Then there is the Ramen Rickshaw in Springfield, Ohio.

Ramen Rickshaw

The Ramen Rickshaw showcases comfort food products, carefully refined to accommodate the tastes & expectations of the Springfield market. They have produced variations of three iconic Japanese culinary dishes: fried rice, Japanese curried rice & an entire showcase product of ramen noodle soup! The broth is based on a family recipe handed down from relatives who owned their own ramen noodle shop in a little country village in Japan. Both the broth & noodles are handmade from scratch. The Ramen Rickshaw is the featured food truck at the Springfield Rotary Gourmet Food Truck Competition!

I don’t know about you, but I can’t imagine better options for Ramen Food Trucks! Be on the lookout in your local area, & be sure to give us an update if you see any!

Ramen Noodle Nutrition Information

Just how bad is Ramen for you?

Review of Ramen Noodle Nutrition Information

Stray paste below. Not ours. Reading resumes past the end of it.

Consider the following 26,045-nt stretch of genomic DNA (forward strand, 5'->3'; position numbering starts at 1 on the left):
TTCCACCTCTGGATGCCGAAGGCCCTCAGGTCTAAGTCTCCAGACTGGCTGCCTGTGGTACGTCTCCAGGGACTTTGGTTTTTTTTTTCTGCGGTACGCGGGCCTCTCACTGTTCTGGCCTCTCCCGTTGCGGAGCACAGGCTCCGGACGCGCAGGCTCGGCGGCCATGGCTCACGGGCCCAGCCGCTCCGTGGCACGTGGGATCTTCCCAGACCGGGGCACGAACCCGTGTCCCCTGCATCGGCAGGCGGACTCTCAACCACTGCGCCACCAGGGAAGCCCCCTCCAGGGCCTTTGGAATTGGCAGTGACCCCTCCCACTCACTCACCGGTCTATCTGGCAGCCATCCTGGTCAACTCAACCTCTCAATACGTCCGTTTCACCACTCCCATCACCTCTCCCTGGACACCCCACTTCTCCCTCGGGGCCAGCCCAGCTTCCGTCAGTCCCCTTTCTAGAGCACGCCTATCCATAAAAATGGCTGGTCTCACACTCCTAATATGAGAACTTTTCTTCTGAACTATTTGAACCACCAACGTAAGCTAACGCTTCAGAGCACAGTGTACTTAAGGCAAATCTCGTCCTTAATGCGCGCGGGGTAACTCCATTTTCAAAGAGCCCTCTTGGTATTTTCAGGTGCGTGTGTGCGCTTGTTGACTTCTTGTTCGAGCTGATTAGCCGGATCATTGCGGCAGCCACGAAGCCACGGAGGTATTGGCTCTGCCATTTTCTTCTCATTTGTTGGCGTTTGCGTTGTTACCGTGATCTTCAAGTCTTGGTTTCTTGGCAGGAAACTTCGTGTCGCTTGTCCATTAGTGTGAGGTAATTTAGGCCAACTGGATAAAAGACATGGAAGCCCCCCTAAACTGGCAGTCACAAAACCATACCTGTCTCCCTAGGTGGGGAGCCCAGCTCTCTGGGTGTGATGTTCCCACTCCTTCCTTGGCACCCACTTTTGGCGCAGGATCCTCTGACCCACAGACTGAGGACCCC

That is the question that I got asked moments after I started this website year ago. While my friends and I love to make and eat Ramen Noodles, the nutrition question was brought up almost immediately, and it can’t (nor shouldn’t) really be ignored.

Difficult to answer

Not even taking sides, it actually is a difficult question to answer. You see there are two types of Ramen Noodles. There is the instant Noodles that take about 3 minutes to microwave, and then there is actual hand made Japanese Ramen Noodles served in a restaurant that take years to master. The second type mentioned is entirely different than just the instant noodle soup known for being inexpensive in bulk.

Ramen-Noodle-side-by-side

Dress it up